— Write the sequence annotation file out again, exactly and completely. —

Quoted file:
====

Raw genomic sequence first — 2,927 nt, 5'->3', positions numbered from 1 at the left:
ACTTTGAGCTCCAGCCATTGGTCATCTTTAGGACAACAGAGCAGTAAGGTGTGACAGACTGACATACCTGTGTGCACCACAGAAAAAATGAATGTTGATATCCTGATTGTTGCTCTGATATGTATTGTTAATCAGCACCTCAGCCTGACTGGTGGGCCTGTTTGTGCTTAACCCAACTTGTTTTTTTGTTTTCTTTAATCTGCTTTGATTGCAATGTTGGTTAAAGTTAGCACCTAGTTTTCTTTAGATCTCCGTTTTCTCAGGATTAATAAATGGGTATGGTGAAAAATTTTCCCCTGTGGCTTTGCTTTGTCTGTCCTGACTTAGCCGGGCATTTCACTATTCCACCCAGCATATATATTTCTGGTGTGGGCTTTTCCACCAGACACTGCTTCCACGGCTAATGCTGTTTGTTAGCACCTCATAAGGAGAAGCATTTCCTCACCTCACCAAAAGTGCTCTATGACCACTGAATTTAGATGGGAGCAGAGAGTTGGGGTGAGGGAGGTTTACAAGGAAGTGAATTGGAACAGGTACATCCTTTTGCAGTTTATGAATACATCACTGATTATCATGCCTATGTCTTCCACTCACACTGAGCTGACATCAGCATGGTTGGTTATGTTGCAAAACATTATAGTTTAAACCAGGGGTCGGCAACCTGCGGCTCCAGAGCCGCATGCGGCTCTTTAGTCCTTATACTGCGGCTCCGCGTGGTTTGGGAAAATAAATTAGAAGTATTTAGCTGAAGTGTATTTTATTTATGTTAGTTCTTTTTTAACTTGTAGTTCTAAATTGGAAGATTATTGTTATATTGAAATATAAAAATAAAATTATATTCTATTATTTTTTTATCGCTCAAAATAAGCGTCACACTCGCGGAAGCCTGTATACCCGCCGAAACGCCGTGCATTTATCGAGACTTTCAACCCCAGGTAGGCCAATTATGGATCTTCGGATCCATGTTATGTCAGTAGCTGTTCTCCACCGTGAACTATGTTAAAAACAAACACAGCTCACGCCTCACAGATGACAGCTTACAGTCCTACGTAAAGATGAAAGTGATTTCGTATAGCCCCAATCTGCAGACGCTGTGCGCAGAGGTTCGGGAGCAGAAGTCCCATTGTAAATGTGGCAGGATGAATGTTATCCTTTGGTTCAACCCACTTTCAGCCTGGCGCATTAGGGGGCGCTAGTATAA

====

Raw genomic sequence first — 2,927 nt, 5'->3', positions numbered from 1 at the left:
ACTTTGAGCTCCAGCCATTGGTCATCTTTAGGACAACAGAGCAGTAAGGTGTGACAGACTGACATACCTGTGTGCACCACAGAAAAAATGAATGTTGATATCCTGATTGTTGCTCTGATATGTATTGTTAATCAGCACCTCAGCCTGACTGGTGGGCCTGTTTGTGCTTAACCCAACTTGTTTTTTTGTTTTCTTTAATCTGCTTTGATTGCAATGTTGGTTAAAGTTAGCACCTAGTTTTCTTTAGATCTCCGTTTTCTCAGGATTAATAAATGGGTATGGTGAAAAATTTTCCCCTGTGGCTTTGCTTTGTCTGTCCTGACTTAGCCGGGCATTTCACTATTCCACCCAGCATATATATTTCTGGTGTGGGCTTTTCCACCAGACACTGCTTCCACGGCTAATGCTGTTTGTTAGCACCTCATAAGGAGAAGCATTTCCTCACCTCACCAAAAGTGCTCTATGACCACTGAATTTAGATGGGAGCAGAGAGTTGGGGTGAGGGAGGTTTACAAGGAAGTGAATTGGAACAGGTACATCCTTTTGCAGTTTATGAATACATCACTGATTATCATGCCTATGTCTTCCACTCACACTGAGCTGACATCAGCATGGTTGGTTATGTTGCAAAACATTATAGTTTAAACCAGGGGTCGGCAACCTGCGGCTCCAGAGCCGCATGCGGCTCTTTAGTCCTTATACTGCGGCTCCGCGTGGTTTGGGAAAATAAATTAGAAGTATTTAGCTGAAGTGTATTTTATTTATGTTAGTTCTTTTTTAACTTGTAGTTCTAAATTGGAAGATTATTGTTATATTGAAATATAAAAATAAAATTATATTCTATTATTTTTTTATCGCTCAAAATAAGCGTCACACTCGCGGAAGCCTGTATACCCGCCGAAACGCCGTGCATTTATCGAGACTTTCAACCCCAGGTAGGCCAATTATGGATCTTCGGATCCATGTTATGTCAGTAGCTGTTCTCCACCGTGAACTATGTTAAAAACAAACACAGCTCACGCCTCACAGATGACAGCTTACAGTCCTACGTAAAGATGAAAGTGATTTCGTATAGCCCCAATCTGCAGACGCTGTGCGCAGAGGTTCGGGAGCAGAAGTCCCATTGTAAATGTGGCAGGATGAATGTTATCCTTTGGTTCAACCCACTTTCAGCCTGGCGCATTAGGGGGCGCTAGTATAA